Once the plans for the structure and layout of the house were completed, the next step was to get it all ready for permitting. This is a rather tedious process involving describing every detail of the structure and surrounding areas. Pb Elemental spent October drawing out all the detailed plans.
During that time, a set of the plans were also submitted to a structural engineer. The structural engineer's job is to figure out what type of framing should go where and how it should be attached so that the house can stay upright and not fall apart or exhibit other unwanted behaviors.
One challenge the structural engineer had for this project was to figure out what was necessary to implement the cantilevered portion of the house. Before we submitted the project to engineering, we were debating whether or not there should be a post to support the cantilever. Once the engineer ran the numbers, he determined that it would require around $15-20K of structural steel to have a freestanding cantilever of that size! That result pretty much made the decision for us. Even with the post, there will be some steel I-beams in the house to support the structure, but much, much less of it.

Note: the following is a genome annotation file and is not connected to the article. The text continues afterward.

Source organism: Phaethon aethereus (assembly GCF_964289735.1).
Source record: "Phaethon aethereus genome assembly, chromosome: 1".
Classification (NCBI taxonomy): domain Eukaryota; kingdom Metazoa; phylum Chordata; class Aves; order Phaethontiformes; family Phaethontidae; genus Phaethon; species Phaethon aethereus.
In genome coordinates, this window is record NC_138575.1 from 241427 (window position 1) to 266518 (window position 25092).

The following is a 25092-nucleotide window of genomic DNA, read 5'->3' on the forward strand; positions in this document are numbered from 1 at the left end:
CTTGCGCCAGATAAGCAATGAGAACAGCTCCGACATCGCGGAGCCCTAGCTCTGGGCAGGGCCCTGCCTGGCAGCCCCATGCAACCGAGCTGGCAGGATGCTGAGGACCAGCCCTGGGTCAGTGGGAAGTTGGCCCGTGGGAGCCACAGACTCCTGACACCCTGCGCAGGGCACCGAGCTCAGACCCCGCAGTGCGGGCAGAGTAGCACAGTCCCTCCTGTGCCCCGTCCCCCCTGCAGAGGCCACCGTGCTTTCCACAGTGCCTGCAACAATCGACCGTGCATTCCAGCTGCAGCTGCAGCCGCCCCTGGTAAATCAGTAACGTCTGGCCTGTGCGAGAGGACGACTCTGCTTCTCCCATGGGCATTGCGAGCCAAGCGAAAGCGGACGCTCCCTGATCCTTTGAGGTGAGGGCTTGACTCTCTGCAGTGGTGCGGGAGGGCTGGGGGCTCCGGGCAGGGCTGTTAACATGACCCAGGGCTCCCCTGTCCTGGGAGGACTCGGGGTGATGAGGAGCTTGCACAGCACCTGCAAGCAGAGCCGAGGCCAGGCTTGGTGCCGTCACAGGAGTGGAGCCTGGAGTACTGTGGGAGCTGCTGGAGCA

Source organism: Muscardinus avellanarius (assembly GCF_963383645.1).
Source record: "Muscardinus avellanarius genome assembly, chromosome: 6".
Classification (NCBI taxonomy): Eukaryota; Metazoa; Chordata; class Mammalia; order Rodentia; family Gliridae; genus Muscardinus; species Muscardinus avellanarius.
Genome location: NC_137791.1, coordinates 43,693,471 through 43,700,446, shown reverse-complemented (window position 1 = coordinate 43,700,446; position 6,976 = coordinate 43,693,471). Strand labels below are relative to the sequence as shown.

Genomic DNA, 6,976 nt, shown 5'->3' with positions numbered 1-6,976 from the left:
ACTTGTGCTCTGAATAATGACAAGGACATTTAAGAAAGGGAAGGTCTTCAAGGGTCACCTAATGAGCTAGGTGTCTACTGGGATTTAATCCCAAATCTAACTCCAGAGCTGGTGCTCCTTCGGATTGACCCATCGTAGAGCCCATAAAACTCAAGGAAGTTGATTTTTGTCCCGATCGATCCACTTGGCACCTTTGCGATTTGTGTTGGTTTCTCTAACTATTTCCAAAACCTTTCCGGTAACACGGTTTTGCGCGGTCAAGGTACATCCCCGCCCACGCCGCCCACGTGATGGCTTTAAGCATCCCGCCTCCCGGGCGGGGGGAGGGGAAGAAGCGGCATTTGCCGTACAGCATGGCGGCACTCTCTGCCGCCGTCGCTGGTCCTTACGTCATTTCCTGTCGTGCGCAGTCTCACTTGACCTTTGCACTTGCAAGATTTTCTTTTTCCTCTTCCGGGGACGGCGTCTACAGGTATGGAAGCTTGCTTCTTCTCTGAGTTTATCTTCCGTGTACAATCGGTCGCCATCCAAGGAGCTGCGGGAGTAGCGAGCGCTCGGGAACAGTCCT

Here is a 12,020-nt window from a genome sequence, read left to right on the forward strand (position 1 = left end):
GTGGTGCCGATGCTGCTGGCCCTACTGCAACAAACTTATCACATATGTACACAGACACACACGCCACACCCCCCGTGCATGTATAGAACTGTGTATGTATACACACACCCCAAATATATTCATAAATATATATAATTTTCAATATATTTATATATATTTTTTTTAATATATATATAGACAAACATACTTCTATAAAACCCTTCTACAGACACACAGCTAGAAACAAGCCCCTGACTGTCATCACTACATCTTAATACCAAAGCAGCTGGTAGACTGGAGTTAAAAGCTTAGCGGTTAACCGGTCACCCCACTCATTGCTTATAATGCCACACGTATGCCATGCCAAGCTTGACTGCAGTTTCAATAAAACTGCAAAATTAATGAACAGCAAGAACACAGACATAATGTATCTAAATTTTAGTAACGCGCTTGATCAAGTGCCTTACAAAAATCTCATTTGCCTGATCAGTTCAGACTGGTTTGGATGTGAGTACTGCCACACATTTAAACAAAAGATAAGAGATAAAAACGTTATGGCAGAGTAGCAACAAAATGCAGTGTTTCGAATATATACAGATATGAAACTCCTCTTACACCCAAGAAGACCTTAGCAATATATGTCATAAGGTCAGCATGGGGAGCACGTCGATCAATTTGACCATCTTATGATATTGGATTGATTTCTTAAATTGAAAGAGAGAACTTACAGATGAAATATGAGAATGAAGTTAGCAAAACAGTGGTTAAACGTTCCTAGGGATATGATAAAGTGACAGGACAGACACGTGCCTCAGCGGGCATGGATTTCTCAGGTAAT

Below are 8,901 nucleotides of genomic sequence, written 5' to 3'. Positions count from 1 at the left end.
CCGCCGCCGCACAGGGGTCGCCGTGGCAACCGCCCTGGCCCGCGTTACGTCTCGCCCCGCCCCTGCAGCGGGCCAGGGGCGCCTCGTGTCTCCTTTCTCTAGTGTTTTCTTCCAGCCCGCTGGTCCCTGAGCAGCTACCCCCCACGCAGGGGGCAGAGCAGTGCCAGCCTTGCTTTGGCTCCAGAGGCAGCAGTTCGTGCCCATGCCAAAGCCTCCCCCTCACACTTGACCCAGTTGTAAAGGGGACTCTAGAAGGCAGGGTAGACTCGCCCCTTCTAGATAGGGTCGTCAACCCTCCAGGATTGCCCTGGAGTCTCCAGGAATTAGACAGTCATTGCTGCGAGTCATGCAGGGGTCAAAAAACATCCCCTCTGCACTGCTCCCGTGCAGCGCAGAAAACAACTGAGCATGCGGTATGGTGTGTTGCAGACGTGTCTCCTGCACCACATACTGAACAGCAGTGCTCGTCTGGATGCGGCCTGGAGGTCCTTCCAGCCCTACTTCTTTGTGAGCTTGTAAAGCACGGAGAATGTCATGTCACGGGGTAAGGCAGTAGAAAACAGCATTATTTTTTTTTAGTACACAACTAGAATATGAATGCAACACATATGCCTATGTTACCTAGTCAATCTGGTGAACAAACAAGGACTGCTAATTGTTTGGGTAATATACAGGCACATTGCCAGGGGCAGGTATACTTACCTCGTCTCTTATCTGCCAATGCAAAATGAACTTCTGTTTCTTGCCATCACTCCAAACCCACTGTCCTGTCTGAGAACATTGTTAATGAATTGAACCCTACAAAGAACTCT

As soon as the engineer and Pb were done with their work (around the end of October), a full-sized set of plans were submitted to the city (along with a ~$3k deposit from me), and then it was time to wait.
About a month and a half later (around mid December), the city came back with two minor corrections they wanted to the plans. The corrections were no big deal to make, so a week later we re-submitted. By mid-January (along with a second payment), we got issued permits from the city! Total elapsed time for permitting: about 2.5 months (including Christmas and New Years). Total cost to get permits: about $5K.